The emergence of thesekinds of stories is, I want to be clear, a good thing: but I also want us to be cautious about the consequences and implications of their circulation and visibility. We need to be vigilant about the ways in which these different positions and stories overlap, and the ways in which our conditions impact each other’s. I do not want professional “success” that is complicit in a structure that reproduces and engineers oppression and exploitation. I don’t find it satisfying to learn that I’ve landed an interview or an offer out of 500 applicants. Frankly, it’s depressing. I don’t much like my current options.

In their essay, “The University and the Undercommons,” Stefano Harney and Fred Moten write that: “The only possible relationship to the university today is a criminal one.”[vii] "Undercommons”is their term and as a concept it describes the kind of work, space, and relationship that we might seek to practice in relationship to the institution. It is not sufficient to be a “critical” academic who forecloses other forms of agency and politics that escape institutional logic and recognition. Instead, the undercommons reflects the logic of a fugitive community: fugitives do not seek to return to, nor be recognized by, the place that they have left; they do not wish to be found and they don’t hold themselves accountable to the place that they’ve left.  The undercommons is a place of refusal, rather than a critique—refusal of the terms and conditions that are offered as our only options or choices, or, to quote Harney and Moten again, “not so much the abolition of prisons but the abolition of a society that could have prisons, that could have slavery.”[viii]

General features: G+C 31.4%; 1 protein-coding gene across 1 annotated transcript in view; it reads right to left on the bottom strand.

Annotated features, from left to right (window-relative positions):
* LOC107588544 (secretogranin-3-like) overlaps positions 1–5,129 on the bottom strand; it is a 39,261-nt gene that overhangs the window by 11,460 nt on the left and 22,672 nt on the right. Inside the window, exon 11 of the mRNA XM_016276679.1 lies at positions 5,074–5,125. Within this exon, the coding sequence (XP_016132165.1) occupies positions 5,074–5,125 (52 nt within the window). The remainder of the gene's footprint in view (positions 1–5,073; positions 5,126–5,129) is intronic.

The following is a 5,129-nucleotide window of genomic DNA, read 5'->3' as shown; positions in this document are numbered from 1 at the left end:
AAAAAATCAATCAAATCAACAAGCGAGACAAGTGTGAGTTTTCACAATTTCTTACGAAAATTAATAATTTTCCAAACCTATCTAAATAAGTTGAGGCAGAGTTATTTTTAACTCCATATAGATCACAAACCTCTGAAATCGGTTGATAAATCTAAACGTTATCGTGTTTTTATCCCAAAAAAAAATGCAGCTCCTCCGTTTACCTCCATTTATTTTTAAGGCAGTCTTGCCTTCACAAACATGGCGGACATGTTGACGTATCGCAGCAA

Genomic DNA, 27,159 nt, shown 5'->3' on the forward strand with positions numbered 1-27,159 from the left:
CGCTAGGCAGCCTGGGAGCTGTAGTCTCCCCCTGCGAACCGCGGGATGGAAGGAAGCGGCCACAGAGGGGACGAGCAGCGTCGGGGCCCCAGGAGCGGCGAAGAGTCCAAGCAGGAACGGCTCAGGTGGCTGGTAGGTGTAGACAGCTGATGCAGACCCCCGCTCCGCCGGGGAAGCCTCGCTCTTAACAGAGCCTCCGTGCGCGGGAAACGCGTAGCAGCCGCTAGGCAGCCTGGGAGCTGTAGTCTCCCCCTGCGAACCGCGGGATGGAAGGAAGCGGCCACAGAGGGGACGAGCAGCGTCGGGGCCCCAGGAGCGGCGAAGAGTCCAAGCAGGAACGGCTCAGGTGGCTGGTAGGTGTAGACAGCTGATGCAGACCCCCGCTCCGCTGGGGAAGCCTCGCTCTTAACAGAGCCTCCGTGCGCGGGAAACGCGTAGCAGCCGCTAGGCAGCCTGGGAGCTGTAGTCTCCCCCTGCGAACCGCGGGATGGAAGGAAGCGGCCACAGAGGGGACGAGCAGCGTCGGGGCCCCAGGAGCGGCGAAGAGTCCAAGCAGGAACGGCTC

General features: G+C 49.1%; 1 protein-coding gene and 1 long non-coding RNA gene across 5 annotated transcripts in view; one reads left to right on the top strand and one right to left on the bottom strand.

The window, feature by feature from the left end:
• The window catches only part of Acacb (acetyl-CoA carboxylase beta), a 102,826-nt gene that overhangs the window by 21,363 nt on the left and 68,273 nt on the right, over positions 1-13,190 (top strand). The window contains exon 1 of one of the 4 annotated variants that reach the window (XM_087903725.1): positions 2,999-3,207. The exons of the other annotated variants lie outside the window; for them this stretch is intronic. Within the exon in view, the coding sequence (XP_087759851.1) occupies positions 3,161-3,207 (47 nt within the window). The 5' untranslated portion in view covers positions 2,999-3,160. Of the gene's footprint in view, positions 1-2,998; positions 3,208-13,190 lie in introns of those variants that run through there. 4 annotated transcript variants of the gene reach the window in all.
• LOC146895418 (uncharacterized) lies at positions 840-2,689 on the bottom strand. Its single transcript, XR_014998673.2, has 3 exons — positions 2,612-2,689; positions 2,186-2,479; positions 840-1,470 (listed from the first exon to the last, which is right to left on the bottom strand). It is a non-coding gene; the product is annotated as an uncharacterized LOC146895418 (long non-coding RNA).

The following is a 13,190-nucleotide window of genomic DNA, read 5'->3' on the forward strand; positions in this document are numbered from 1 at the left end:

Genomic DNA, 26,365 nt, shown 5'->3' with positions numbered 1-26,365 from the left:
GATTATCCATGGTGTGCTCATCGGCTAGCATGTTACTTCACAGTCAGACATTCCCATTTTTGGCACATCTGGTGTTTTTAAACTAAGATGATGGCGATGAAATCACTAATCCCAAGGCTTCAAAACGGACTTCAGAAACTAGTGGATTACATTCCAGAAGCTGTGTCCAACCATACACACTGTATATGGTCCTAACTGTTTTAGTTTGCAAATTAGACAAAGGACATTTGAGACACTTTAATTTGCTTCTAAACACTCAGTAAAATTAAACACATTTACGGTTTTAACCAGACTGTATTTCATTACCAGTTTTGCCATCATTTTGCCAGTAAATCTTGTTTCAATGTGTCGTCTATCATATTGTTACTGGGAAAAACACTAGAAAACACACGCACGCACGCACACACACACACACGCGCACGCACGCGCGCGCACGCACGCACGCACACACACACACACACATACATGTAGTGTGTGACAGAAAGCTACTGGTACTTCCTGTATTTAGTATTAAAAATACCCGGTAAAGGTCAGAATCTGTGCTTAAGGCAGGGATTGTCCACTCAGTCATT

Similarly, Jack Halberstam reminds us that “in an economy that engineers success for an elite few at the expense of the failure of the many, failure becomes a location for resisting, blocking, slowing, jamming the economy and the social stability that depends on it.”[ix] These spaces and subjects of “failure,”Chandan Reddy has also argued, operate as “the bordering activities through and against which hegemonic forms assemble their frames or borders.”[x] They make possible and enable, but they also, as Reddy points out, endanger the structures of power.